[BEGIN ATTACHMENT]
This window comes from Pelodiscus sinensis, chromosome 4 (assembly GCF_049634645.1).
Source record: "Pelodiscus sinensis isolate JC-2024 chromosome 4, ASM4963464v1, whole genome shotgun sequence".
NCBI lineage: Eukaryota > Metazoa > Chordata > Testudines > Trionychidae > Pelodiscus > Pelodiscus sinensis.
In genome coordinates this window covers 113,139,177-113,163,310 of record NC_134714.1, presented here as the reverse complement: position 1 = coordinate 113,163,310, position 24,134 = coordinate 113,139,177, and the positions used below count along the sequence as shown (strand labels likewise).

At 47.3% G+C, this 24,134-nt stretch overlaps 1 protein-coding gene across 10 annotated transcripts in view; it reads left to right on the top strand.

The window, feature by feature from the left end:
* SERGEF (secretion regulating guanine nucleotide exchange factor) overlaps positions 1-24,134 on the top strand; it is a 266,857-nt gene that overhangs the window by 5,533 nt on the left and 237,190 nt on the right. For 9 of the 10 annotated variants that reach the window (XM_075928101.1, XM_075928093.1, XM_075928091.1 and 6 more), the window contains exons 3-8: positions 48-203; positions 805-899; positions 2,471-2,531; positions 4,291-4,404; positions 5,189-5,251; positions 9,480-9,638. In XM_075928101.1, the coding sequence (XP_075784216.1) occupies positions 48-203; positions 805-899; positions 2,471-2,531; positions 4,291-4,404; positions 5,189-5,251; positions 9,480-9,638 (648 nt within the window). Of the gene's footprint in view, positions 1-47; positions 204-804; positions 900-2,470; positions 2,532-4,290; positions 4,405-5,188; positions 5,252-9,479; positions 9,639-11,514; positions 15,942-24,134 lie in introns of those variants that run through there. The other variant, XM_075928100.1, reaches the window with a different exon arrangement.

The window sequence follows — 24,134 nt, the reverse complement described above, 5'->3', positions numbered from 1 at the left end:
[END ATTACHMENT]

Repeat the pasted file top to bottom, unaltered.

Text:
This window comes from Pelodiscus sinensis, chromosome 4 (assembly GCF_049634645.1).
Source record: "Pelodiscus sinensis isolate JC-2024 chromosome 4, ASM4963464v1, whole genome shotgun sequence".
NCBI lineage: Eukaryota > Metazoa > Chordata > Testudines > Trionychidae > Pelodiscus > Pelodiscus sinensis.
In genome coordinates this window covers 113,139,177-113,163,310 of record NC_134714.1, presented here as the reverse complement: position 1 = coordinate 113,163,310, position 24,134 = coordinate 113,139,177, and the positions used below count along the sequence as shown (strand labels likewise).

At 47.3% G+C, this 24,134-nt stretch overlaps 1 protein-coding gene across 10 annotated transcripts in view; it reads left to right on the top strand.

The window, feature by feature from the left end:
* SERGEF (secretion regulating guanine nucleotide exchange factor) overlaps positions 1-24,134 on the top strand; it is a 266,857-nt gene that overhangs the window by 5,533 nt on the left and 237,190 nt on the right. For 9 of the 10 annotated variants that reach the window (XM_075928101.1, XM_075928093.1, XM_075928091.1 and 6 more), the window contains exons 3-8: positions 48-203; positions 805-899; positions 2,471-2,531; positions 4,291-4,404; positions 5,189-5,251; positions 9,480-9,638. In XM_075928101.1, the coding sequence (XP_075784216.1) occupies positions 48-203; positions 805-899; positions 2,471-2,531; positions 4,291-4,404; positions 5,189-5,251; positions 9,480-9,638 (648 nt within the window). Of the gene's footprint in view, positions 1-47; positions 204-804; positions 900-2,470; positions 2,532-4,290; positions 4,405-5,188; positions 5,252-9,479; positions 9,639-11,514; positions 15,942-24,134 lie in introns of those variants that run through there. The other variant, XM_075928100.1, reaches the window with a different exon arrangement.

The window sequence follows — 24,134 nt, the reverse complement described above, 5'->3', positions numbered from 1 at the left end: